Book Review: George Washington’s Secret Six: The Spy Ring that Saved the American Revolution by Brian Kilmeade and Don Yaeger
“Slow but credible intelligence was better than fast but muddled–or no intelligence at all.”
A good (true) story, well told. A wealth of quotes from primary sources. Dumbed down for today’s readers, but you expect that from a reporter. The title hyperbole is typical. Several minor factual errors undercut credibility of things hard to verify.
“Washington, whom generations of schoolchildren would later know as a man who ‘could not tell a lie’ couldn’t help but be pleased” he’d misled Clinton.
“Nature, armies, and young hearts abhor a vacuum.”
Cover blurbs cuts its audience and credibility. The author hides his association with FoxNews (“the most patriotic company in America”) in the Acknowledgements, though presumable he is known to Fox viewers.
“Money is [Benedict Arnold]’s God, and to get enough of it he would sacrifice his country.” Written in 1777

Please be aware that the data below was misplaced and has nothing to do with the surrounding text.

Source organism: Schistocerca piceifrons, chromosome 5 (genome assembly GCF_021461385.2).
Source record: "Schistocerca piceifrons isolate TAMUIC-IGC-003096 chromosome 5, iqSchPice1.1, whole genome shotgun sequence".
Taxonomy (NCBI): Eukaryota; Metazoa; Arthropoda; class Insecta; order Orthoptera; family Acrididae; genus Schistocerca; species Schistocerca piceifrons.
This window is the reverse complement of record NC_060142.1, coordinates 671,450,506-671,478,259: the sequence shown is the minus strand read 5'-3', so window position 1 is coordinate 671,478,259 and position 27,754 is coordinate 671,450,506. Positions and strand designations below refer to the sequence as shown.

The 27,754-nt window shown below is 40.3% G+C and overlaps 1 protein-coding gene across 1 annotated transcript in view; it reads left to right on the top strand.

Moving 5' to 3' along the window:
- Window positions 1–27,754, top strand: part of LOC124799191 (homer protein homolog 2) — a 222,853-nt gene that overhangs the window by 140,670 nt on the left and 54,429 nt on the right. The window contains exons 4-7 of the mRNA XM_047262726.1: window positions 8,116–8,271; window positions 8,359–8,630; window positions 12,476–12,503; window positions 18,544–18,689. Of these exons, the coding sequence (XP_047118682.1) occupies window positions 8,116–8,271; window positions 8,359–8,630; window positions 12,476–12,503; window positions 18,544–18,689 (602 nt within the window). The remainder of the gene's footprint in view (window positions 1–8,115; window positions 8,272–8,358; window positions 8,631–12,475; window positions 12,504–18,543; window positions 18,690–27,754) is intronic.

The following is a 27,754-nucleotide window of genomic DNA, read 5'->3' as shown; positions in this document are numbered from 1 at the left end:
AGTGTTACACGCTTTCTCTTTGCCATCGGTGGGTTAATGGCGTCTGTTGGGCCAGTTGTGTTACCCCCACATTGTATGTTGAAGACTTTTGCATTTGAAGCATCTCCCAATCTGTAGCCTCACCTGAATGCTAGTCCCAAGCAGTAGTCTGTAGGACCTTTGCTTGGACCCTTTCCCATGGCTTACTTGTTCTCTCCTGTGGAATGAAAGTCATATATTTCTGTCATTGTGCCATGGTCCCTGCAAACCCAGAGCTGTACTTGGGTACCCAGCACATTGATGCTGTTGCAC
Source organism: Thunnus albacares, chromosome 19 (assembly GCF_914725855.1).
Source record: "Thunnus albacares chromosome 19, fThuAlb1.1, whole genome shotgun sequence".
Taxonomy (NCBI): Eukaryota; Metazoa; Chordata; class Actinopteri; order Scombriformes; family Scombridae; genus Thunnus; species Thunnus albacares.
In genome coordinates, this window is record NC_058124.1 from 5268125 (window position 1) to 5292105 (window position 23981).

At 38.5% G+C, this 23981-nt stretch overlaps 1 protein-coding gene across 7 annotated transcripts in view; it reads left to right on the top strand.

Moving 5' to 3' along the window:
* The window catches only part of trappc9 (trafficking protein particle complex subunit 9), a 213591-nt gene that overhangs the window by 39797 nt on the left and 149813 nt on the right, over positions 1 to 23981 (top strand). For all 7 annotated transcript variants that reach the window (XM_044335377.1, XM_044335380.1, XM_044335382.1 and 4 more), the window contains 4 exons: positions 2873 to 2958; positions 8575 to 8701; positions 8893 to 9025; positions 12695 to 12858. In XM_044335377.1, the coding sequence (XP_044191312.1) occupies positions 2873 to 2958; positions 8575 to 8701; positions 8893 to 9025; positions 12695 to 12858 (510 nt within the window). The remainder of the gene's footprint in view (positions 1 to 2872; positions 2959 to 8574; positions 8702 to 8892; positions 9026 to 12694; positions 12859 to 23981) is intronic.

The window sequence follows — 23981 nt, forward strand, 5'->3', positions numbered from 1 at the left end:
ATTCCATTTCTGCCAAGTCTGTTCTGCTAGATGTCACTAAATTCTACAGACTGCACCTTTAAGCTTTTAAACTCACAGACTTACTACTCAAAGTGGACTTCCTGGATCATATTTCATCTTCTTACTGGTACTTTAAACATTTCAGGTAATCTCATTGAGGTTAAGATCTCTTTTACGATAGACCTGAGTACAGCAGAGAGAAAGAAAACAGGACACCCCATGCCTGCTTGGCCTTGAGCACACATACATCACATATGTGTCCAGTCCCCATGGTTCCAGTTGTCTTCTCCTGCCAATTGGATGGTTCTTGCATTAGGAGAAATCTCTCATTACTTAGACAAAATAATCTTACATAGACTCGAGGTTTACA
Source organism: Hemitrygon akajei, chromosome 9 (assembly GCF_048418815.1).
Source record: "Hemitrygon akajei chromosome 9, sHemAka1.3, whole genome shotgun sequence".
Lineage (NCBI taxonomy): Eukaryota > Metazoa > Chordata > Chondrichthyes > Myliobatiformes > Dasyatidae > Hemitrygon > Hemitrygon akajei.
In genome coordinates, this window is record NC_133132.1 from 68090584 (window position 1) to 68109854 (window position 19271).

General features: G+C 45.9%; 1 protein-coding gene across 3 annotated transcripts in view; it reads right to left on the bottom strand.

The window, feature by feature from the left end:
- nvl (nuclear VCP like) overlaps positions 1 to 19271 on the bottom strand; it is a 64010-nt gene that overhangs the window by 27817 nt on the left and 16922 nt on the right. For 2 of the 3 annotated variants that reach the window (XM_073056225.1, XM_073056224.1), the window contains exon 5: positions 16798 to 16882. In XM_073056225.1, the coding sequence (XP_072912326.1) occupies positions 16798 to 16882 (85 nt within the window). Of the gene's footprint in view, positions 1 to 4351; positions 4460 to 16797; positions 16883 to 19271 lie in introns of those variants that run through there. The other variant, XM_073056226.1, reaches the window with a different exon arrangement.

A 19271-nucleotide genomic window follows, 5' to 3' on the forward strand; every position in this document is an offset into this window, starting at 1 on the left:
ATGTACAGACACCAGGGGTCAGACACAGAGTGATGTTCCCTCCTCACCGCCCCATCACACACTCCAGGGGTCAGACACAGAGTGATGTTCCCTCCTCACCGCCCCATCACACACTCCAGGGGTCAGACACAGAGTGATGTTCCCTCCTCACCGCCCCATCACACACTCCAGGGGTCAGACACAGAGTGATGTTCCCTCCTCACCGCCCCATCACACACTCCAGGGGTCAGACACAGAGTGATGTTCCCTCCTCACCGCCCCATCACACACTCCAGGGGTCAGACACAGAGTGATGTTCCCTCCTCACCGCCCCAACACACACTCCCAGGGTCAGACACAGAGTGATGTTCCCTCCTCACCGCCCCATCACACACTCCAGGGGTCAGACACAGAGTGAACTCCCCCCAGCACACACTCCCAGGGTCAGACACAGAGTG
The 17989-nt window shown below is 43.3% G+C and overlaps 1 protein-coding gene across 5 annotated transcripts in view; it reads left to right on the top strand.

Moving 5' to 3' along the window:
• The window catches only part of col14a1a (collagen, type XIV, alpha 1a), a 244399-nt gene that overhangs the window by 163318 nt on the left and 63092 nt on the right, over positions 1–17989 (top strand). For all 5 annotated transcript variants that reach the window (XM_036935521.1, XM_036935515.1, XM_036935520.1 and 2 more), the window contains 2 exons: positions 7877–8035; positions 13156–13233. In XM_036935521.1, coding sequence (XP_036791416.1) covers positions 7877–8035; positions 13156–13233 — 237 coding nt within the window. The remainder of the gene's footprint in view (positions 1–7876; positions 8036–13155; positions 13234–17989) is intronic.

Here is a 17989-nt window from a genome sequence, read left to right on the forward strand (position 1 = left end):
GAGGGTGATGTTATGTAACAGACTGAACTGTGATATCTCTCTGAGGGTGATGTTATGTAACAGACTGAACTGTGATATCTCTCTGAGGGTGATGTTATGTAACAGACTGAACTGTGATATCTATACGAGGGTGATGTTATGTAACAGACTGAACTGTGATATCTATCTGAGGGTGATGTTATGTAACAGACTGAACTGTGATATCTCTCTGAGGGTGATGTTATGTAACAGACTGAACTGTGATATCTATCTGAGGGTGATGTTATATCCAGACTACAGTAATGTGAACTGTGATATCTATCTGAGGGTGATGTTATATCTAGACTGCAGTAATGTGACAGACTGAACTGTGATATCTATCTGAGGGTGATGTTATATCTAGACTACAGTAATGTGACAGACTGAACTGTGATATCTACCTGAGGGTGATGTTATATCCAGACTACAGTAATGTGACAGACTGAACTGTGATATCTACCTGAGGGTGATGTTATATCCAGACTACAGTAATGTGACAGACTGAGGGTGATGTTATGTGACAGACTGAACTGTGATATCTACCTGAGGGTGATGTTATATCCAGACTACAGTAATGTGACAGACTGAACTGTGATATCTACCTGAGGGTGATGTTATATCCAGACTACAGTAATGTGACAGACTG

Implies spies were part of Washington’s desperate “survival strategy.” No, intelligence gathering is part of good generalship. Washington was a good general.
“André had been caught and captured at the same game Tallmadge as playing: they both knew the rules, the rewards, and the risks–and they both knew the penalties.”
After reading the sympathetic chapters on the fate of Major John André, reader might ask, would Washington have hung André in 1780 if Lord Howe hadn’t hung Nathan Hale in 1776? (IMO, probably.)
“I most devoutly wish that your latter days may be as prosperous and happy as your former days have been glorious and honorable.” George Washington, bidding farewell to his officers in 1783.